Courts and Prosecution
Home > Preview
The flashcards below were created by user
on FreezingBlue Flashcards.
What is the principle of judicial independence?
citizens have the right to have their cases tried by tribunals that are fair, impartial and immune from political inteference
What are the rates for property crimes?
roughly equal number of property and violent offences
What is the most frequent type of case?
impaired driving and common asault (11% each)
What is the rate of cases for homicide?
What is the median elapse time from 1st to last court appearance?
237 days in 06/07- increasing rate
What offence takes longer?
Homicide 450 days
What is the shortest type of case?
breach of probations (106 days)
What is the average court apperances?
4 to 6 in last 10 years
Why are some of the reasons for the avg court apperances?
- Charter of Rights and Freedoms
- more cases with multiple charges
What are the levels in the Provincial Court System?
- Two levels
- Superior- a) trial b) appeals
What is the lowest level of courts in Canada?
Which level of courts in Canada hears most of the cases?
Does the provincial court have juries?
What types of cases are seen in the Provincial Courts?
- There is more and more cases (due to backlog)
What types of courts are there in the Provincial level?
- specialized courts at this level
- examples: drug, domestic violence, aboriginal courts
What is the highest level in the Provincial Court System
The Provincial Superior Courts
What is the % of cases heard by the Provincial Superior Courts?
Does the Provincial Superior Courts have jury?
What are the levels of the Provincial Superior Courts?
- 1) Trials. Serious Cases. Appeals from lower court
- 2) Appeals from superior trials
What the last resort court?
The Supreme Court of Canada
When was the Supreme Court of Canada Established?
under the Constitutuion Act 1867
What types of cases does the Supreme Court of Canada hears?
- cases from all over the country
- complex issues
How many judges are in the Supreme Court?
- 9 judges are appointed from provincial superior courts
- 3 must be from Quebec?
How come 3 judges must be chosen from Quebec for the Supreme Court of Canada?
Because they are trained in civil law
What are the criticism of the Supreme Court?
- for engaging in social activism on one hand and being deterential to law enforcement on the other
- criticism of court decisons that it perceives have undermined anti-terrorism effort
What is common law?
law found in statutes ( Criminal Code) and judicial precendents
What is stare decisis?
hierachy in following decisions
What are the basis of stare decisis?
- the higher courts set precedents that the lower courts must follow
- like cases should be treated alike: same rulebook for everyone, even though the is room for judicial interpretation
What are the principles of stare decisis?
- presumption of innocente: defendant deemed innocent until proven guilty
- Crown bears burder of proof
- Doli in capax: not criminally responsible under 12
- Insanity: no one criminally responsible if incapable of knowing act was wrong
- Attempts are crime
What are the types of classification of offences?
- 1) summary convictions
- 2) indictable convictions
- 3) Hybrid
What is summary convictions?
- less serious offences
- must begin within 6 months
- provincial court judge sitting alone
What is indictable offences?
- serious offences
- may carry offences prison sentences of 14 years or more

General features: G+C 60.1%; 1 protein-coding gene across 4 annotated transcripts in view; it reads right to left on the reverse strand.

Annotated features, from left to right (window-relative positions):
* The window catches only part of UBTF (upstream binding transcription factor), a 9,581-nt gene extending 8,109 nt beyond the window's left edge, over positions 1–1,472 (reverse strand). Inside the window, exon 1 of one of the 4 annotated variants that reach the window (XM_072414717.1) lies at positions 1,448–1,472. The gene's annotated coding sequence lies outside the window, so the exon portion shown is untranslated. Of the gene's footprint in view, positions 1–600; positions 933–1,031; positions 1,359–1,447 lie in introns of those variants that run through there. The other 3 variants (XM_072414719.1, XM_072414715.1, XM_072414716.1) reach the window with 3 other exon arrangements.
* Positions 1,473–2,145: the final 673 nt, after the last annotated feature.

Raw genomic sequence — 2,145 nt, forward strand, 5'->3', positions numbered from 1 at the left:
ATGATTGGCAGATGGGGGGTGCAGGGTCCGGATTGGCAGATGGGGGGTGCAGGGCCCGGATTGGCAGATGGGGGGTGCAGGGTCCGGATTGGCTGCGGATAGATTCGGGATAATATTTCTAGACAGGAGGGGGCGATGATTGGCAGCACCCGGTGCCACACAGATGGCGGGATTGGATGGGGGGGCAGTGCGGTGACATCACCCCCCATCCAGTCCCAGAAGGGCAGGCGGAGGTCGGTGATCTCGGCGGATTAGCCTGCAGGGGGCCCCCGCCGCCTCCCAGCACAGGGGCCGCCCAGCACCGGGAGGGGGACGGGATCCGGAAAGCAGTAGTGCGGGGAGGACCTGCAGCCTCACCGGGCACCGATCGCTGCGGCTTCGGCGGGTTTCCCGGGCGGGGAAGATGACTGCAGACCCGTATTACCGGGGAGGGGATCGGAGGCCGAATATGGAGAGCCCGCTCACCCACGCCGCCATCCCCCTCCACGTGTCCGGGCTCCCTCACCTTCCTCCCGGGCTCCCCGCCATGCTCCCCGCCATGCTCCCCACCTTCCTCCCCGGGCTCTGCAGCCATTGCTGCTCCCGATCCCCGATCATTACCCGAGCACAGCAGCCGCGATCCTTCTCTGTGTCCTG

- no time limit
- no specific court..depending on the offences
What is hybrid offences?
- in between, specific in C.C can be either
- crown decides whether to proceed as summary or indictable
- depends on the seriousness and delays
What are the two elements of a jury trial
What is trial by jury?
- tries the facts and determines guilt, as does the judge
- must be unanimous to convict
- dont give reasons for verdict, whereas a judge does
- judge instructs jury on the law
What is the prosecution process?
- Laying infromation and charge
- Reject of approved, then charges laid
What is diversion?
programs designed to keep offenders from being prosecuted and convicted in the CJS
What is laying information and a charge?
police lay infromation on offender before justice of peace and waits to be rejected or approved
what is the rate of charged being laid?
in violent or property crimes..charges not laid in 1/3
What are some features of legal aid?
- began in 1970s
- run by non-profit socities in each province
- BC: legal service society
what are the 3 forms of legal aid?
- public defence
- mixed model
What is judicare?
private lawyers paid by the society on a fee for service basis
What is public defence?
salries, staff lawers, paid on a salary basis
what is the mixed model for legal aid?
usually employs a public defender model in large, urban centres and judicare model in rural areas
What are the contentious issues for legal aid?
- cost : BC gov. controbutes $62.7 million a year
What about the competence of Legal Aid representation?
- research shows no significant different between types of aid
- private lawyers are more sucessful(46%) than legal aid lawyers (28%) in obtaining an acquittal
What is arrignment and plea?
- takes place early in the process
- charges are read in open court
- accused enters in plea: guilty or not
- pleading not guilty does not mean innocence
What is plea bargaining?
An agreement whereby an accused pleads guilty in excchange for the promise of a benefit (reduced sentence, charges, etc)
What is the role of presecutors?
excludes any notion of winning or losing: his fuction is a matter of public duty
what do the prosecutors do?
- prosecute for indictable offences and summary offences
- provide legal advice to stakeholders
- examine cases/documents sent by police, etc
What is prosecutorial discretion?
warrant advice, charge approval/denial, timing of the charge, staying proceedings, withdraw charges, plea bargaining
What would you like to do?
Home > Flashcards > Print Preview